One way to get the attention of the class and get the members involved in the lesson is to use a teaching technique to organize the week’s lessons. Here are some ideas. Illustrations of these ideas come from a 1979 Adult Sabbath School Bible Study Guide titled “The Christian Life and Work,” but the principles are the same for any topic under study. Substitute items from the current lessons as the content for the particular teaching method.
Use a “check yourself” sheet. The example sheet had the following statement as the heading: If you can answer the following questions by the time the quarter is over, you understand the lessons about “The Christian Life and Work.” That statement is followed by six questions or statements for the students to respond to by the end of the quarter: 1. Why is humankind responsible to God? 2. Explain the meaning of stewardship as described in these lessons. 3. Explain and describe the issue of motives as it applies to rewards for good works. 4. What do the issues mentioned in Lessons 4 and 10 have to do with “speeding the Advent”? 5. What does being “rich in good works” have to do with personal salvation? 6. The final lesson deals with “rejoicing in the Lord.” What does that have to do with the other lessons?
Divide the lesson into parts. Make up a series of questions, write them on pieces of paper, and hand them out to class members. Here are some examples: 1. Make up a question from this week’s lesson and ask it to a class member of your choice. 2. Tell briefly everything you know about being “faithful unto death.” 3. List some examples of Abraham’s faithfulness.
Use a “chase” technique. With this technique you are trying to chase down the answer to some perplexing problem, question, or issue. Here’s an illustration of this technique from the Bible study guide mentioned above. “We as Adventists often mention the lack of reverence in our churches. Many times we mention that Roman Catholic services are much more quiet than ours.” Query: What’s the real issue here? Let’s chase down the answer. 1. Is the problem lack of training the church members? 2. Should our church buildings be fancier and more worshipful? 3. Are our church buildings too fancy already? 4. Are any of these the real problem? 5. Could it be that we do not understand what the Bible means by “worship”?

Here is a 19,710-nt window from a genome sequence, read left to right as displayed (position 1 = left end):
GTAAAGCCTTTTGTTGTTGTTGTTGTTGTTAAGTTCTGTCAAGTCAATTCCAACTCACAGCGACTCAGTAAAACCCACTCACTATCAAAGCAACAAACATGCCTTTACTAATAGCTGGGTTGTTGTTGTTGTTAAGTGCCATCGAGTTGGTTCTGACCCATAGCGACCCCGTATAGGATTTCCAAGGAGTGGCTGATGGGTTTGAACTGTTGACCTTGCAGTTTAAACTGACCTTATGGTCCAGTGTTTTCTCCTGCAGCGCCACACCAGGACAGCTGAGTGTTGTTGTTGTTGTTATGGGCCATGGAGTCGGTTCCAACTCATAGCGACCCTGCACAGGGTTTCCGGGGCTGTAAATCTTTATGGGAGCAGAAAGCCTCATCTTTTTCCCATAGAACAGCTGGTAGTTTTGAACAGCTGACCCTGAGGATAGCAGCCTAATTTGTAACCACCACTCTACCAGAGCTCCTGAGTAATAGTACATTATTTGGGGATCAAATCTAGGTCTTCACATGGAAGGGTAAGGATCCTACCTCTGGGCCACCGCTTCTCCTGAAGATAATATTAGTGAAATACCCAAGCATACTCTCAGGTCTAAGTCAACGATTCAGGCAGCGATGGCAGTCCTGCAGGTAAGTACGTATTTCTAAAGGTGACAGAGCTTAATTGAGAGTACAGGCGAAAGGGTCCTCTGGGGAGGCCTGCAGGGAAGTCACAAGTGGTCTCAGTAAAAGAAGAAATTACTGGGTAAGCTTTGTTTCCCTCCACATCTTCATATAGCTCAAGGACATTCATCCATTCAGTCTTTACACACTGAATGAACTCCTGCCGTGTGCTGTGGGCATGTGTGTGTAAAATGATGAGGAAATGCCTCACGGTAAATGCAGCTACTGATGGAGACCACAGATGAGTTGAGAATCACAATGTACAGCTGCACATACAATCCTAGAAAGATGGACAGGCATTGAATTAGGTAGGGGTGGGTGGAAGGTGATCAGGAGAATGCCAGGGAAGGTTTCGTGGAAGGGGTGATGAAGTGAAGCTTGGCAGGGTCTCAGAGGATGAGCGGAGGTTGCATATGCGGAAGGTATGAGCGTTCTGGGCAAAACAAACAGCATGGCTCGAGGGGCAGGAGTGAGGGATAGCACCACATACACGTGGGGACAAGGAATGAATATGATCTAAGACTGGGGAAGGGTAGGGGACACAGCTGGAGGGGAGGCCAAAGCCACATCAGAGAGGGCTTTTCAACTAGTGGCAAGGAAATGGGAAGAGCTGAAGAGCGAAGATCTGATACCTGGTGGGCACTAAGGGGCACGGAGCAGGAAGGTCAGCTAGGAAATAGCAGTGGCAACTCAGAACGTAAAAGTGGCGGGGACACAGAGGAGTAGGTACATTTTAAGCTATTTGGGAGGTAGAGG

When the chase is finished, summarize the answers to the individual questions and decide on the answer(s) to the initial query.
Analyze a passage of Scripture. The illustrative example involves Luke 12:13-21, quoted in a weekly lesson having to do with motives. Here is the analysis: The rich man in this story is called a fool. First: What was Jesus trying to say when He told this story? (See verses 13-15, 21.) Second: List all the things in this story that the man did right. Give reasons. Third: List all the things he did wrong. Give reasons. Fourth: In what way(s) does this story relate to the issue of motives.
Give a quiz. Lesson 4 in the example series was titled “The Privilege of Work.” Here is a quiz based on that lesson. You can place the questions you create for your current lesson on a sheet of paper and hand it out to the class members, or you can use PowerPoint slides and then use the quiz questions as the basis for a class discussion of the lesson.
1. What do you think the author means when he says “Work has sacramental value”?
2. True or False: When God finished the Creation and established the Sabbath, He stopped working and has not worked since.
3. Check the statements you agree with:
a.“Work is not a curse; it is the prerogative of intelligence, the only means of manhood, and the measure of civilization.”—Calvin Coolidge.
b.“Man must work. . . . There is no work . . . so dull that he may not enliven it.”—Henry Giles.
c. The Bible clearly teaches that women are not to be involved in the world of work.
4. If an employer manifests no Christian graces at all, how should his Christian employee react?
Make a statement and ask the class to challenge it. Here are some statements based on the various lessons studied during the example quarter. The teacher conducts a discussion to see how the class feels about them.
1. Lesson 5, “Responsibility for Training.” Statement: “Adventist schools long ago departed from the blueprint and are no longer the best place to send our children.”
2. Lesson 8, “Obligations of the Home.” Statement: “The women’s lib movement has damaged the concept of the home to the point that it is no longer possible to build a home on the principles set forth in this lesson.”
IN A NUTSHELL
- Teaching techniques are important.
- Substitute material from the current quarter’s topic for the illustrations given.
- Try these techniques and see how they work in your Sabbath School class.
© 2014 General Conference of Seventh-day Adventists